African American Civil Right's 1950s and 60s

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  • African American Civil Right's 1950s and 60s
    • Racism
      • Despite progress made by Blacks work in WWII, still racism in USA, especially in south
      • AA's had right to vote, but not respect from many Americans
      • Many Southern states still enforced 'Jim Crow laws, which segregated everyday facilities such as buses, public toilets, etc
      • Some Americans couldn't vote because of violence from whites
    • Key Organisations
      • NAACP
        • Didn't gain much support till 50s
        • Aided by civil rights becoming a big issue in American politics
      • CORE
    • Federal Involvement
      • Brown Vs Topeka Board of Education 1954
        • Oliver Brown took the city of Kansas to the SC for forcing his daughter to attend a black only shcool a mile away instead of being able to go to the whites only school 7 blocks away
        • 1950: SC declared children in schools shouldn't be segregated and both race's schools had to be of equal standard
        • NAACP supported the case
          • Thurgood Marshall was the lawyer on the case
        • Brown won the case
          • 1955: SC ordered all states with segregated schools to integrate black and white students
      • Little Rock 9
        • 1957 September: 9 students tried to enrol at Little Rock High School Arkansas
        • They were stopped by the state governor who surrounded the school with the state national guard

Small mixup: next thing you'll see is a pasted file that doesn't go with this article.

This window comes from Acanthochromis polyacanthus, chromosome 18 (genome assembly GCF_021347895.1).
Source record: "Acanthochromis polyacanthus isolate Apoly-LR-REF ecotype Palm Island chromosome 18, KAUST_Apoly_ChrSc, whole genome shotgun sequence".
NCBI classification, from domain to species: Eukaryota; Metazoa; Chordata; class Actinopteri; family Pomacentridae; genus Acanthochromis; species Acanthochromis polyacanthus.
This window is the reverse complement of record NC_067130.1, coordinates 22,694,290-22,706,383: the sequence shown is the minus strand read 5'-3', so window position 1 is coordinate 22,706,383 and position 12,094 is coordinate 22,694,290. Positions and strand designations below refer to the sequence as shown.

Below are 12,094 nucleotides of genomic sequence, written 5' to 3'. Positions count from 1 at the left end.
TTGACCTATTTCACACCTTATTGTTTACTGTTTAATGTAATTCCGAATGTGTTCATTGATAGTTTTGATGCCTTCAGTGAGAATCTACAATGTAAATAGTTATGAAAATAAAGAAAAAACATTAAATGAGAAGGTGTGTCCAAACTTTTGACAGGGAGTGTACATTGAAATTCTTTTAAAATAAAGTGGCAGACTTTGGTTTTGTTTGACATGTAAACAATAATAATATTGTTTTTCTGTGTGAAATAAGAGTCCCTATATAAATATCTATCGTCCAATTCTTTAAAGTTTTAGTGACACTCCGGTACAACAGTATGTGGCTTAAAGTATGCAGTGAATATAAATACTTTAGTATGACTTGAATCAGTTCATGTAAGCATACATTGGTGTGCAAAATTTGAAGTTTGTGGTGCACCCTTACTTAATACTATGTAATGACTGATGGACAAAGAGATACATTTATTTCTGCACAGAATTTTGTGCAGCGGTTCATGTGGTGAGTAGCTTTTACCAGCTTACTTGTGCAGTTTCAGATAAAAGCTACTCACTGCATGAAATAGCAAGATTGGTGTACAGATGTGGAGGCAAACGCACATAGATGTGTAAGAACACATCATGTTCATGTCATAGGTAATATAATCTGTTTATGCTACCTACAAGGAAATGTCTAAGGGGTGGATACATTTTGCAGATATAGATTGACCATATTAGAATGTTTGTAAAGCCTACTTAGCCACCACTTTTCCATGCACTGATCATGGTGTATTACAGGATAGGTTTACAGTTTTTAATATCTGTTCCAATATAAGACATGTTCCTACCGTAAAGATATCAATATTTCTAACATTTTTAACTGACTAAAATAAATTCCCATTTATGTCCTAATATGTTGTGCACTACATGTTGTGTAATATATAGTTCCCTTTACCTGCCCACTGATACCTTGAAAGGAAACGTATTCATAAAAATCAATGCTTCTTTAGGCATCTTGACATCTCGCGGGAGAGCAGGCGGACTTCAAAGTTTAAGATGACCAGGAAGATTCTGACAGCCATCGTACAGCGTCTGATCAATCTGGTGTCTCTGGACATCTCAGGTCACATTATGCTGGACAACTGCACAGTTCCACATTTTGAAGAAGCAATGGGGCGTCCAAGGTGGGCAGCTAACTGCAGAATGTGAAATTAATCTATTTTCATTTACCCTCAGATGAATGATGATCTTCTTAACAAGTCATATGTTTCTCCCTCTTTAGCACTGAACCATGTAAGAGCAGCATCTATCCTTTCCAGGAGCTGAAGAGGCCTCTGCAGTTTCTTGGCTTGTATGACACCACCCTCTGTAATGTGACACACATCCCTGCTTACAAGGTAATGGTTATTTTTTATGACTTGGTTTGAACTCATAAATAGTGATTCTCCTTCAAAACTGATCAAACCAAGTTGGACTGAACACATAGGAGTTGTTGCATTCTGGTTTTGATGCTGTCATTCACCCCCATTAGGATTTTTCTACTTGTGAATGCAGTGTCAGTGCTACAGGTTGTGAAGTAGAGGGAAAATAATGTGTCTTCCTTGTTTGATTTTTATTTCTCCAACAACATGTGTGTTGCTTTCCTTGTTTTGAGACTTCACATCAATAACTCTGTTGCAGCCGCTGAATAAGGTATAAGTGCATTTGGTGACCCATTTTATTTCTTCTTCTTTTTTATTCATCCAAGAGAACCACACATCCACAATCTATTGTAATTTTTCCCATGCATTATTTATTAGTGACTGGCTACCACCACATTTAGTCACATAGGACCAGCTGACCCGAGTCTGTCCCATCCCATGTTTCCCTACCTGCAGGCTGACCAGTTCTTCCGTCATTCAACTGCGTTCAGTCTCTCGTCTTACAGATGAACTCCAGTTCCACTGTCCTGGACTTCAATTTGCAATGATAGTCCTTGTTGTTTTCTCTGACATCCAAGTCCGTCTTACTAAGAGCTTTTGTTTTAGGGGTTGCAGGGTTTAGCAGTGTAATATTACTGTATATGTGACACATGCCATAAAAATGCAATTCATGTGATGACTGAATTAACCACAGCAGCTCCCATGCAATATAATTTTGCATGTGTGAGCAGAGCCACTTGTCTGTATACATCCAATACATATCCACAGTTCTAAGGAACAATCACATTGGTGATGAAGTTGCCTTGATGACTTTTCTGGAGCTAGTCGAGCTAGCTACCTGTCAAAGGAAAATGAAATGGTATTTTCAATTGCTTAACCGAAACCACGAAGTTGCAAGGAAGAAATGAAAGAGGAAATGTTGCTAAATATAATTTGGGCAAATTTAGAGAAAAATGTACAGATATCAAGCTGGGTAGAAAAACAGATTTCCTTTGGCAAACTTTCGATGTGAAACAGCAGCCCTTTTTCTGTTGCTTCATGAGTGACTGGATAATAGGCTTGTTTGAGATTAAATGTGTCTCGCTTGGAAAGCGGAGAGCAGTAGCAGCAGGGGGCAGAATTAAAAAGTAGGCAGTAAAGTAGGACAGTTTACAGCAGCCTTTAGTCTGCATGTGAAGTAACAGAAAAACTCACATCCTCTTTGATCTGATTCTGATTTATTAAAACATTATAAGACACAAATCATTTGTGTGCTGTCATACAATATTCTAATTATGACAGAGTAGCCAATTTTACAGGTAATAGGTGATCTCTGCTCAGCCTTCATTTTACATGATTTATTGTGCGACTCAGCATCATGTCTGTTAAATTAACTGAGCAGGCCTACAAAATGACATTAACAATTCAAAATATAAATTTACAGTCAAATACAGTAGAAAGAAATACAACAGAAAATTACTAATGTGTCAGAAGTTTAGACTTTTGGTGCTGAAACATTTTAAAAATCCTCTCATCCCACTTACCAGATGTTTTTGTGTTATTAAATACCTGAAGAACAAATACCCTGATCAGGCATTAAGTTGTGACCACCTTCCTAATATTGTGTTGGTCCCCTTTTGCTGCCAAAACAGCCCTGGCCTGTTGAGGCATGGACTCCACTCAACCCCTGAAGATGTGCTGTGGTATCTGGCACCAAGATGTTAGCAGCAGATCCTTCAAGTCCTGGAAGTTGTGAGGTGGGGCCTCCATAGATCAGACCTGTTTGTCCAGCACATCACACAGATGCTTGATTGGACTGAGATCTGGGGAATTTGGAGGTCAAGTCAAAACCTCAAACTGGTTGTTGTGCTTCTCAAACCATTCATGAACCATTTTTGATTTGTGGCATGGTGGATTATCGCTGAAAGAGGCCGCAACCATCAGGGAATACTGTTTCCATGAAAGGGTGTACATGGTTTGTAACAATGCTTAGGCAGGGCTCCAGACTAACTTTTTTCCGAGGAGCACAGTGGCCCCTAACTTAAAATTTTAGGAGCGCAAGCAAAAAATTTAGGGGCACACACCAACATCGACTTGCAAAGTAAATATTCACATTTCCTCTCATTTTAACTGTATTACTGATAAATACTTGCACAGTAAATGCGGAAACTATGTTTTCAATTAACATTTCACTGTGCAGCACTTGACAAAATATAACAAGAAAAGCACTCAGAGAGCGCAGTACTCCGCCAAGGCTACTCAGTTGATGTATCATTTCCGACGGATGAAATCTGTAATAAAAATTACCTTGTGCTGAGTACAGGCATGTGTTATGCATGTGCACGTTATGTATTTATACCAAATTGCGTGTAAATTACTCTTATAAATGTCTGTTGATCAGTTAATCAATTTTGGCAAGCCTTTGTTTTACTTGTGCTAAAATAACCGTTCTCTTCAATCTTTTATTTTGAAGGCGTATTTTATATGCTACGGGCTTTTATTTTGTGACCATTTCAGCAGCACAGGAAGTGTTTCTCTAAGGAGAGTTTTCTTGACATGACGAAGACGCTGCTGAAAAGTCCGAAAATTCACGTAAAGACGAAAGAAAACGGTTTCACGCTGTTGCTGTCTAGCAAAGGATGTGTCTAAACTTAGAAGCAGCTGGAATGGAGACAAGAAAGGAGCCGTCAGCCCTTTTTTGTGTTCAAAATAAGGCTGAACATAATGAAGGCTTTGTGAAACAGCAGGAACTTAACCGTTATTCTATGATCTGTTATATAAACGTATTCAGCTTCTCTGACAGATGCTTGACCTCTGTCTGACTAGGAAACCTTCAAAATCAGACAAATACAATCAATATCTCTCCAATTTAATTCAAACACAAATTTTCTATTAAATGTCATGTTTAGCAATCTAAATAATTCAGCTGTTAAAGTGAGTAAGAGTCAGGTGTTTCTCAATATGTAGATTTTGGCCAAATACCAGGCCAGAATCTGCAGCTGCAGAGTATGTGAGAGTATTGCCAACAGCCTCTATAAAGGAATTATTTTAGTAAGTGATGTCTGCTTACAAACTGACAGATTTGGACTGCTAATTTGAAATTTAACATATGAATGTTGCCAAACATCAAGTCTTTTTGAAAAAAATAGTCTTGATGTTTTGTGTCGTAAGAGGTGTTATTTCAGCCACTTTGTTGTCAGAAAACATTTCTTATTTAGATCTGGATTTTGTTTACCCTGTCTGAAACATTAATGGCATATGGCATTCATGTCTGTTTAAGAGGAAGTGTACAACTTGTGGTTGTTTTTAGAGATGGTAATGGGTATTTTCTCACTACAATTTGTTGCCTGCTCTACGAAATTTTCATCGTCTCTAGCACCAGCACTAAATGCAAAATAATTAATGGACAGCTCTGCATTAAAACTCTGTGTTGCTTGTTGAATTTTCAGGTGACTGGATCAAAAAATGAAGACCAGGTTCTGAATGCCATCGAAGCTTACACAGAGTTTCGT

• President Eisenhower sent federal troops to escort and protect the students
      • Montgomery Bus Boycott
        • Rosa Parks, member of the NAACP refused to give up her seat on the bus, and was arrested
        • MLK oprganised a boycott of the buses which lasted for a year
        • 1956 SC said that segregation was illegal on public transport
      • 1961 Freedom Rides
        • Blacks and whites sat together on buses into states where this was illegal
        • Members of CORE
        • Arrested but gained support
        • Wanted to put pressure on Kennedy- succeeded
      • 1962: National Guard and federal troops sent to make sure James Meredith, a black student, was allowed to take his place at Mississippi university
        • 23,000 troops were needed to keep order when rioting followed
    • Key People
      • Martin Luther King
        • Believed in non-violent civil disobedience
        • Organised marches to protest against segregation in the USA
        • Particularly campaigned for AA's right to vote
        • May 1963: March in Birmingham Alabama
          • 170,000 blacks and 80,000 whites marched
          • Eugene "Bull" Connor was police chief during march
      • JFK
        • Appointed blacks to important positions in government
        • His brother, Attornery General, prosecuted people who tried to prevent AA's from voting
        • Desegregated railway and bus stations
        • Intervened in helping first ever black student into Mississippi university
        • Forced Alabama to allow de-segregated schools after MLK's march there
        • Introduced introduced a Civil Rights Bill to congress- but wasn't passed
      • Lyndon Johnson
        • From Texas where segregation was common
          • Surprised people that he forced congress to accept the Civil Rights Act
        • Introduced the Civil Rights Act
          • Made segregation in education adn housingillegal
          • Stated all Americans were entitled to equal employm ent opportunities
          • Stated all Federal projects must include racial integration
        • Voting Rights Act 1965
          • Made it illegal to try and prevent AA's from registering to vote, by removing literacy tests for voters




Thank You! Brillant mindmap created. This revison will serve you good in exams. Good Luck. 



Thank you! This is truly beautiful!



This is an excellent mindmap that gives you a concise overview of developments in Civil Rights in the 1950s and 60s. It contains key statistics, dates and information organised by president, as well as the key legislative developments. Highly recommended.

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